Should bullies get three months in jail?

by Lenore Skenazy

It's hard to think of anyone in favor of bullying, but this seems truly overboard: A proposal in Australia to prosecute kids as young as age 10 for bullying. According to The Daily Telegraph:

CHILDREN as young as 10 could be criminally charged as part of a radical proposal to overhaul Australia’s approach to bullying.

A symposium organised by the National Centre Against Bullying and the Australian Federal Police will next week consider how laws should be strengthened to fight bullying and cyberbullying.

It’s hoped that as a result of its recommendations, Australia will become the first country in the world to have unified national laws to address bullying.
NCAB chairman Alastair Nicholson, the former Chief Justice of the Family Court of Australia, said the law does not define bullying, cyberbullying or clarify the legal duty of schools, teachers, parents and carers.

He said a summary offence for bullying with a maximum penalty of three months jail would help educate people and act as a deterrent to offenders.
“I think there is a real need to examine the way the law operates, if only so that people know where they stand,” he said.
But bullying shouldn't be handled by the police and courts unless it involves things the police usually deal with, like actual crimes, not just rotten behavior.

The "school to prison pipeline" is already getting clogged with merely disobedient kids now trailing rap sheets, thanks to more and more police, not principals, mediating school scuffles. And besides, says Susan Porter, author of Bully Nation: Why America's Approach to Childhood Aggression is Bad for Everyone: "Laws, by definition, are intended to deal with situations in a uniform way. If there’s one thing we know for sure about children is that they are not uniform, nor do they respond in uniform ways to consequences."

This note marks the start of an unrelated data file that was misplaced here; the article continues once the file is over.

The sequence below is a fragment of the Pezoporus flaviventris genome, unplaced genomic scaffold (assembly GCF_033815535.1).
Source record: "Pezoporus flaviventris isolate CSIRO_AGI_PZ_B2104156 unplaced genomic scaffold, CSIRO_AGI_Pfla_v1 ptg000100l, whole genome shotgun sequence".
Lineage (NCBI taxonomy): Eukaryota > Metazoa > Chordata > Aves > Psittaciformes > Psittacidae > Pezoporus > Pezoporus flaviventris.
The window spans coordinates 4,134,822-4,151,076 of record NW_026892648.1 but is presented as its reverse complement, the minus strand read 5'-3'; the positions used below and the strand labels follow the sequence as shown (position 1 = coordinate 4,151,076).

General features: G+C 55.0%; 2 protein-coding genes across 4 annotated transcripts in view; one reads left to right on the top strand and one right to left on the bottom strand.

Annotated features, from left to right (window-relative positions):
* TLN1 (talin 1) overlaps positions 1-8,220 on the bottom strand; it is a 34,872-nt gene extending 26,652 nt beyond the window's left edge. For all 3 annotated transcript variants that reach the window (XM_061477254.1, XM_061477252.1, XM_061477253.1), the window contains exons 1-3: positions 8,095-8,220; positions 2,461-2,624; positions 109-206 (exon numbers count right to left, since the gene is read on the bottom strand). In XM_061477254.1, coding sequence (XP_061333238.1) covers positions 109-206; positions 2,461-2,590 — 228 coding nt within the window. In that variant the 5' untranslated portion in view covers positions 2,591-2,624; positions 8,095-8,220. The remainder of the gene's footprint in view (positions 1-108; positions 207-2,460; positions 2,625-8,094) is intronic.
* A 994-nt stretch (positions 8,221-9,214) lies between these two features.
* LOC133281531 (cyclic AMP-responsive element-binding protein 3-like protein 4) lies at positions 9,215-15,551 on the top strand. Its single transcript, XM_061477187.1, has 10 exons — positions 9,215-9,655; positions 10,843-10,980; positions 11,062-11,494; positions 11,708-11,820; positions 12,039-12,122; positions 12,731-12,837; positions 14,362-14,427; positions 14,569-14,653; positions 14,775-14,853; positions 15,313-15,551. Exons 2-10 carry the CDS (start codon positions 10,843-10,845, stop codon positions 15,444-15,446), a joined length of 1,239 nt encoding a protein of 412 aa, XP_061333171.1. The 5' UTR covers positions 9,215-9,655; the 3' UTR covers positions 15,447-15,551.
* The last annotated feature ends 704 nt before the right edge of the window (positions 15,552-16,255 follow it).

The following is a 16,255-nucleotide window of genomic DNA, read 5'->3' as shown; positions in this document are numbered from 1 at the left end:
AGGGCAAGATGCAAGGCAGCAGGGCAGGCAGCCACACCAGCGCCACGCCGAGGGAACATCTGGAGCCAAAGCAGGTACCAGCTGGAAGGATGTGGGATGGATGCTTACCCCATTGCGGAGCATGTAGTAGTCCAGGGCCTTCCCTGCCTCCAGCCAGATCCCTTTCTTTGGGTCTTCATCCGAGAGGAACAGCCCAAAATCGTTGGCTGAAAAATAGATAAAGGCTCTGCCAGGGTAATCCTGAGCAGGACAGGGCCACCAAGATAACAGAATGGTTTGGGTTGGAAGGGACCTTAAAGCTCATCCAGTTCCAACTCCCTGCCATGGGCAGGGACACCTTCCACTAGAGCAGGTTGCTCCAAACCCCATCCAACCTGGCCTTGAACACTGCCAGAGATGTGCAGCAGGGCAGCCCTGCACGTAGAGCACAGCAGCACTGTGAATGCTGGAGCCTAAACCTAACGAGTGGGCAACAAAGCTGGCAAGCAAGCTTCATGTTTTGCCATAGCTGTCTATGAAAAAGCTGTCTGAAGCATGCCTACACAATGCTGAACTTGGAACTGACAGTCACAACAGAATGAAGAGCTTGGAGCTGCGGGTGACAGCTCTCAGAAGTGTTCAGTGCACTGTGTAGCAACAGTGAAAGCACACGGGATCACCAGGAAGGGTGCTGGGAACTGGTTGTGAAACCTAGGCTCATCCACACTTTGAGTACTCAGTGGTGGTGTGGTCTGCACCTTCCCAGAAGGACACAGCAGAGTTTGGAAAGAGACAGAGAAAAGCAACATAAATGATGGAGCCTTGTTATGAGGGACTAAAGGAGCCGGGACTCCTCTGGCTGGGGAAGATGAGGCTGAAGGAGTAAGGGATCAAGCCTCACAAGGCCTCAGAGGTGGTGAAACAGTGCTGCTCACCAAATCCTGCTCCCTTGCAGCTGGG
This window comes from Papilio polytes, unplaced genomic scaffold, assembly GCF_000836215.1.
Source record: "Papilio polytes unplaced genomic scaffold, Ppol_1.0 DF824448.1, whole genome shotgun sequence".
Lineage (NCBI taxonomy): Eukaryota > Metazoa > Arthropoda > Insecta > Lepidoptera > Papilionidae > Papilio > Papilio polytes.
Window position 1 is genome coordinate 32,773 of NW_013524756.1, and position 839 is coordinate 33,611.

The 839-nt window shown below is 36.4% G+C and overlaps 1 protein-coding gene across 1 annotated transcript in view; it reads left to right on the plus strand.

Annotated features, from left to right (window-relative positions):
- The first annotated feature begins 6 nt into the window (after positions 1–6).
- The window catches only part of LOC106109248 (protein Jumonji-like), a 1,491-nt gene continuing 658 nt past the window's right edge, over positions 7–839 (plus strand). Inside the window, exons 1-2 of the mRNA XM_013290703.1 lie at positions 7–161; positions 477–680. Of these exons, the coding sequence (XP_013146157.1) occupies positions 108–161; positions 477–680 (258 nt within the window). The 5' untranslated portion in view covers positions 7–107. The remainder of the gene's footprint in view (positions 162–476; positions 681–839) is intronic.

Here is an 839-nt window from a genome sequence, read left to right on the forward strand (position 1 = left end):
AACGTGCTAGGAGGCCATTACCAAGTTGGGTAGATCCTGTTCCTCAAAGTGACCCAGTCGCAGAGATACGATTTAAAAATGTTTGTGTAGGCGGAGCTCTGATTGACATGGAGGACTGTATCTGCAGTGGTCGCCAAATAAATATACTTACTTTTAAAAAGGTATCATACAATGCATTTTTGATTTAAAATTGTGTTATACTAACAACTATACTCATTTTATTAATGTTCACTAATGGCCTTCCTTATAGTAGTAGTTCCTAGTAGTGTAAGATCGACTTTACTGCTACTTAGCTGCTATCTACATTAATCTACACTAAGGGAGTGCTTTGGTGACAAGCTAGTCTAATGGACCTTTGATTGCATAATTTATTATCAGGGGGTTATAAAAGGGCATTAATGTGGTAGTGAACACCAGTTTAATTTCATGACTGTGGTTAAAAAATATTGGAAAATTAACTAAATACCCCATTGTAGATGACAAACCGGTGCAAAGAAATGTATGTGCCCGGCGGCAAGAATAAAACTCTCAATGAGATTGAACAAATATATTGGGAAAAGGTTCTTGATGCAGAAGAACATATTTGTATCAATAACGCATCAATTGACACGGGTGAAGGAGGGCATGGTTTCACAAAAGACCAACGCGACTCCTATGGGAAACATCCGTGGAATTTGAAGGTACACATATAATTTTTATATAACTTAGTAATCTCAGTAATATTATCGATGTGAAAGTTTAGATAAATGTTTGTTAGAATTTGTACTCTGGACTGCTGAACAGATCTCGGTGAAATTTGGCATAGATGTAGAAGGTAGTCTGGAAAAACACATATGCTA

Kids develop in different ways at different times, and even swing between being bullied and being the bullies. Defining them as one or the other isn't the job of the cops unless the kids are breaking a law. (And a real law, at that. Not a "Zero Tolerance" edict issued by some bureaucrat who sees bullying in every schoolyard scuffle.)

As for three months in jail? THREE MONTHS? "These laws are at best misguided," says Porter. "At worst they will hurt the very people we are trying to protect and educate: children."

Draconian laws don't make kids safer. They just make lawmakers look like bullies, eager to pounce on defenseless kids.

Lenore Skenazy is a public speaker and the author of the book and blog “Free-Range Kids,” which launched the anti-helicopter parenting movement. She’s going to be posting here from time to time on issues of interest to Common Good supporters. As Lenore puts it, she’s ready to make “America the Home of the Brave again, not the Home of the Bureaucrats So Stupid that a Hazmat Crew Gets Called to a High School When a Student Brings in a Mercury Thermometer. (Which really happened a few months back, in Florida.)” And here’s her outrage of the week. Chime in!